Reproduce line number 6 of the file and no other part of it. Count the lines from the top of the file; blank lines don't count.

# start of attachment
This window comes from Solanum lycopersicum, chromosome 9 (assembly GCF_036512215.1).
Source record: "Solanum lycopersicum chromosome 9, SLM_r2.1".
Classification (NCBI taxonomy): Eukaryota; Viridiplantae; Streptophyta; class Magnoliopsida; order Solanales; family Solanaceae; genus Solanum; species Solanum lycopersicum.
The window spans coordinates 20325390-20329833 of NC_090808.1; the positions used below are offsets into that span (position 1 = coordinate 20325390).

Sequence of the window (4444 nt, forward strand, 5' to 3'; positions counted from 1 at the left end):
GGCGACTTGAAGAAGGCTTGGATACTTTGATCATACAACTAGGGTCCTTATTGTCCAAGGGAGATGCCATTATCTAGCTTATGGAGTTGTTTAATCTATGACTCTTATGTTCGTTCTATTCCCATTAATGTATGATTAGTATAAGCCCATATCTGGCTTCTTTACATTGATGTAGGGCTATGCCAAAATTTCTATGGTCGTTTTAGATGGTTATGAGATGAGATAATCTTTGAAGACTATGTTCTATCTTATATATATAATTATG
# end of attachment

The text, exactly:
GGCGACTTGAAGAAGGCTTGGATACTTTGATCATACAACTAGGGTCCTTATTGTCCAAGGGAGATGCCATTATCTAGCTTATGGAGTTGTTTAATCTATGACTCTTATGTTCGTTCTATTCCCATTAATGTATGATTAGTATAAGCCCATATCTGGCTTCTTTACATTGATGTAGGGCTATGCCAAAATTTCTATGGTCGTTTTAGATGGTTATGAGATGAGATAATCTTTGAAGACTATGTTCTATCTTATATATATAATTATG